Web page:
Let us begin by setting out here some thoughts contained in Revolution and Counter-Revolution.1
Pride and impurity in the origin of the Revolution
The Revolution is presented in this work as an immense process of tendencies, doctrines, political, social and economic transformations, derived in the last analysis – I would be inclined to say in the very last analysis – from a moral deterioration born of two fundamental vices: pride and impurity, which awaken in man a deep incompatibility with Catholic doctrine.
In fact, the Catholic Church, as she is, the doctrine that she teaches, the universe that God created and that we can know so splendidly in its different aspects, all of this awakens in the virtuous man, the pure and humble man, a deep enchantment. He rejoices to consider that the Church and the universe are like this.
However, if a person yields somewhat to the vice of pride or impurity, an incompatibility with various aspects of the Church or the order of the universe begins to germinate within him. This incompatibility can begin, for example, with an antipathy to the hierarchical character of the Church, then unfold and reach the hierarchy of temporal society, and later manifest itself in relation to the hierarchical order of the family. And in this way, by various forms of egalitarianism, a person can arrive at a metaphysical position of condemnation of any and all inequality, and of the hierarchical character of the universe. This would be the effect of pride in the field of metaphysics.
In an analogous way, the consequences of impurity in human thought can be delineated. The impure man, as a general rule, begins by tending towards liberalism: he is irritated by the existence of a precept, of a bridle, of a law which circumscribes the inordinacy of his senses, and so all asceticism seems repugnant to him. From this antipathy, naturally, comes an aversion to the principle of authority itself, and so on. The desire for a world that is anarchical – in the etymological sense of the word – without laws or constituted powers, in which the State itself is nothing but an immense cooperative, is the endpoint of liberalism generated by impurity. […]
A religious struggle, whose victory lies in devotion to Our Lady
Given the moral character of these causes, the whole problem of Revolution and Counter-Revolution is, fundamentally and principally, a moral problem. What is stated in Revolution and Counter-Revolution is that if it were not for pride and sensuality, the Revolution, as an organized movement throughout the world, would not exist, would not be possible.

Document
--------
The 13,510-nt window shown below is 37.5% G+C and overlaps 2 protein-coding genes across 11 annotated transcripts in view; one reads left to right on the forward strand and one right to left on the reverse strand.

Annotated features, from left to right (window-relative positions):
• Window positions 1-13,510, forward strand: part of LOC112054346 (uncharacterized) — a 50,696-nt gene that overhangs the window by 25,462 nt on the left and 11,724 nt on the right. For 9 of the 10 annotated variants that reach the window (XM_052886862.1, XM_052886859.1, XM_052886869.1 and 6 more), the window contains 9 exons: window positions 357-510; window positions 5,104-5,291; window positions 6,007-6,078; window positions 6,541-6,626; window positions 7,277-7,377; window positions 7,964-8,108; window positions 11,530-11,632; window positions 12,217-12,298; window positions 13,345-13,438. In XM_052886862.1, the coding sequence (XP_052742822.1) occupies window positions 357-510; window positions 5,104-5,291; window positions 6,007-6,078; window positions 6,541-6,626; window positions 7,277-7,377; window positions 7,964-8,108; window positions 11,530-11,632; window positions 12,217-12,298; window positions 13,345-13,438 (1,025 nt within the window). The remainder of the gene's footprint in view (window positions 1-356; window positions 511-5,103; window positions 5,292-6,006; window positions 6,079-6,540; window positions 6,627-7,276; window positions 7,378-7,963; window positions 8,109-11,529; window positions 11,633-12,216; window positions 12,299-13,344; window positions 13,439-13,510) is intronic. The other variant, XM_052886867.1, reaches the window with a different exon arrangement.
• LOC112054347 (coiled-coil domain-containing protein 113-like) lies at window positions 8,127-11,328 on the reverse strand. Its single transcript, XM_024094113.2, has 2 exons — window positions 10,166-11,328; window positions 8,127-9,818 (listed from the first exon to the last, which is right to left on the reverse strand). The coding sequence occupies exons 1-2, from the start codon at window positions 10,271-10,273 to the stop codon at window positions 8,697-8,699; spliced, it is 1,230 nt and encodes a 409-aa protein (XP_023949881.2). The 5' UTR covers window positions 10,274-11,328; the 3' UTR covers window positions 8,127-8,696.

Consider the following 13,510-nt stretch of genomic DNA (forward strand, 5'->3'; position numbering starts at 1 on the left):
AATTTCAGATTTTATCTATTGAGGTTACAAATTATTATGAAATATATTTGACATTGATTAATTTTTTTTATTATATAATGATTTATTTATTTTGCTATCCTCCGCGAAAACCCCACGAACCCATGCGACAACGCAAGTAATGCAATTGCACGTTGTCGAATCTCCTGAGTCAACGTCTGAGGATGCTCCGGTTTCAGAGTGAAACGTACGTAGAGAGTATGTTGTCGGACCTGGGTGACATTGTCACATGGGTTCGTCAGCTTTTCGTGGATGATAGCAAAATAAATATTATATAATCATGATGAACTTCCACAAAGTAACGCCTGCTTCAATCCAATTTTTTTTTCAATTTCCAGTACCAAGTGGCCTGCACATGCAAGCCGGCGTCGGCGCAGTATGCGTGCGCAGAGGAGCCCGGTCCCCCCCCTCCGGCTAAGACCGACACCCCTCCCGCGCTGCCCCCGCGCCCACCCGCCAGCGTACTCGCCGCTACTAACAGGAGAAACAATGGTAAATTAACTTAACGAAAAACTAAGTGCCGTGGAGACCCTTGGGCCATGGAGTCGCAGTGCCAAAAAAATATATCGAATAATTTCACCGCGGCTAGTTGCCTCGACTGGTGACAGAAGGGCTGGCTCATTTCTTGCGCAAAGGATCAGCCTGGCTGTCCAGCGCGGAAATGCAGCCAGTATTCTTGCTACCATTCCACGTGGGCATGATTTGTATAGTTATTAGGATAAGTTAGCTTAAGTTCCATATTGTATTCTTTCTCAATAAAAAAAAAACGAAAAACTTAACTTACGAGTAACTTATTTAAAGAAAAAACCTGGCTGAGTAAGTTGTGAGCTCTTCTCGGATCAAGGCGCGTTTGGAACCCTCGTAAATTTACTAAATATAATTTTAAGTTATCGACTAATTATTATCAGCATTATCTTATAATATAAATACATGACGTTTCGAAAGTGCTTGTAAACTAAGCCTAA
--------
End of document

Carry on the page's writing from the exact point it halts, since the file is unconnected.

Now, if at the heart of the problem of Revolution and Counter-Revolution there is a moral question, there is also, and eminently, a religious question, because all moral questions are substantially religious. There is no morality without religion. A morality without religion is the most inconsistent thing imaginable. Every moral problem is therefore fundamentally religious. Thus, the struggle between the Revolution and the Counter-Revolution is a struggle which, in its essence, is religious. If it is religious, if it is a moral crisis which gives rise to the spirit of the Revolution, then this crisis can only be averted or remedied with the aid of grace.
It is a dogma of the Church that men cannot, by their natural resources alone, stably and integrally fulfil the precepts of Catholic morality, synthesized in the Old and New Law. To fulfil the Commandments, the help of grace is necessary.
On the other hand, if man falls into a state of sin, and the appetites for evil accumulate within him, a fortiori he will not be able to rise from his current state without the help of grace.
Since every true moral preservation or every authentic moral regeneration comes from grace, it is easy to see Our Lady’s role in the struggle between the Revolution and the Counter-Revolution. Grace depends on God, but He, by a free act of His will, wanted to make the distribution of graces depend on Our Lady. Mary is the Universal Mediatrix, She is the channel through which all graces pass. Her help is therefore indispensable if there is to be no Revolution, or if the Revolution is to be overcome by the Counter-Revolution.
Indeed, whoever asks for grace through Her obtains it. Whoever tries to obtain it without Mary’s help will not obtain it. If men, receiving grace, respond to it, it is implicit that the Revolution will disappear. On the contrary, if they do not correspond, it is inevitable that the Revolution will rise up and triumph. Therefore, devotion to Our Lady is a conditio sine qua non for the Revolution to be crushed, and for the Counter-Revolution to win.
Recourse to Mary, a prerequisite for the progress of society